Random mating can be evidenced by the linkage disequilibrium (D), converging to zero. The SNPs present in the seven loci were used to detect the evidence of recombination separately. Pairwise Linkage Disequilibrium (D) between SNPs suggested at least six recombination events responsible for the polymorphism at the SOD1 locus and four at the CAP59 locus (D’ < 0.2) (Fig 5). The other five loci showed alleles in total disequilibrium (D’ = 1). The Brazilian VGII isolates also showed evidence of recombination with a high degree of homoplasy demonstrated by a Consistency Index (CI) of 0.27 (p<0.05) (Table 2).

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Fig 5. Linkage disequilibrium heat maps between polymorphic sites for all studied MLST loci (CAP59, GPD1, PLB1, SOD1, IGS1, LAC1 and URA5).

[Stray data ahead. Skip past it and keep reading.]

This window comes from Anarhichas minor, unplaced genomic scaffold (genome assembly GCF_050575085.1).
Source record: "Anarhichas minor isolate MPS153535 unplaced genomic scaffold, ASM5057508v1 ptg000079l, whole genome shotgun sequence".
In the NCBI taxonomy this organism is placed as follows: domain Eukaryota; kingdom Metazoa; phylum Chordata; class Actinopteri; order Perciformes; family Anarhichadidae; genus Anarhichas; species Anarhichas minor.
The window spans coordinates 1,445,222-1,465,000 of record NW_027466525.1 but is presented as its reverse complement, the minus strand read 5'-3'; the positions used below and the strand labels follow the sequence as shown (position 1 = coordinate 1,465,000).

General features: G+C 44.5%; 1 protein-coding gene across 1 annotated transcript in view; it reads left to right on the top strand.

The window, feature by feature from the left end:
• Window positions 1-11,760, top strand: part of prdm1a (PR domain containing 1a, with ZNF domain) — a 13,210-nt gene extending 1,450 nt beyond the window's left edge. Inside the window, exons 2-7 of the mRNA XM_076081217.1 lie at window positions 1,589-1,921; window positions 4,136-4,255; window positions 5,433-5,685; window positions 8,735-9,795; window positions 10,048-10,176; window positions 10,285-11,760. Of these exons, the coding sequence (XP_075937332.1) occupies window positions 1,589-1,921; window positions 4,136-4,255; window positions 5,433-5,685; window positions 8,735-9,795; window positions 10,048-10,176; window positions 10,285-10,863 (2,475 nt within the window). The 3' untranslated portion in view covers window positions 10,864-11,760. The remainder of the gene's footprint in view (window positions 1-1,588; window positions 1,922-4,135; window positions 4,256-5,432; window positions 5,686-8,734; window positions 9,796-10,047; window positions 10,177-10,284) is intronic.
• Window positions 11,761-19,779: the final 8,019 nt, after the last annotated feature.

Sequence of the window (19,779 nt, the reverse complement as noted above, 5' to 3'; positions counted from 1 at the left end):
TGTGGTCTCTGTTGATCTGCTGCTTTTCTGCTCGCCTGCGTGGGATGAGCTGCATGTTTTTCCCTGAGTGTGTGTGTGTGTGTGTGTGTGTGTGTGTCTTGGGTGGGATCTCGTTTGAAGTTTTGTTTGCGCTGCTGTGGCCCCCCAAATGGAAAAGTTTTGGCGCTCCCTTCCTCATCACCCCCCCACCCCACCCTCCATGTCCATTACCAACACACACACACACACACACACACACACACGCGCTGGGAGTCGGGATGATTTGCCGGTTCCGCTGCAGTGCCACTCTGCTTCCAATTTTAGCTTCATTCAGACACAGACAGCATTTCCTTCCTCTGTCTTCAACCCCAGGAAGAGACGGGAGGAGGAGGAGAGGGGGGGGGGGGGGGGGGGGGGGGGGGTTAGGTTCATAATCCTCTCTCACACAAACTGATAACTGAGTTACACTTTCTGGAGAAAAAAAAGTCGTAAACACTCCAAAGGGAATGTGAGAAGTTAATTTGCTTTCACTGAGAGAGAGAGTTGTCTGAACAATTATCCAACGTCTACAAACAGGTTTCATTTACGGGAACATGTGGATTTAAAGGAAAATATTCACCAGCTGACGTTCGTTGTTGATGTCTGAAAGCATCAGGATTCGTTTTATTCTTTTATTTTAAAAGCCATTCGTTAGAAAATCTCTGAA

Pairwise D’ metricises are represented by heat colours (Colour Key). Recombination amongst Brazilian VGII strains has been shown, as evidenced amongst four sites (0.7%) in the locus CAP59 and six sites (0.8%) in the locus SOD1 (Fisher’s Exact Test P-value ≤ 0.05).

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Table 2. Characteristics of the MLST Loci studied in 145 Brazilian C. gattii VGII isolates.

http://dx.doi.org/10.1371/journal.pntd.0004885.t002

In order to confirm these results we applied two other recombination tests to our dataset. The strong reticulation in the networks and phi test implemented in the SplitsTree software for the single sequences also indicate recombination within the Brazilian VGII isolates for CAP59 and SOD1 (p<0.05) (Fig 6). These results were confirmed in the concatenated data set with an IAS value of 0.0407 and statistically significant for recombination (p<0.0001) in the Brazilian population.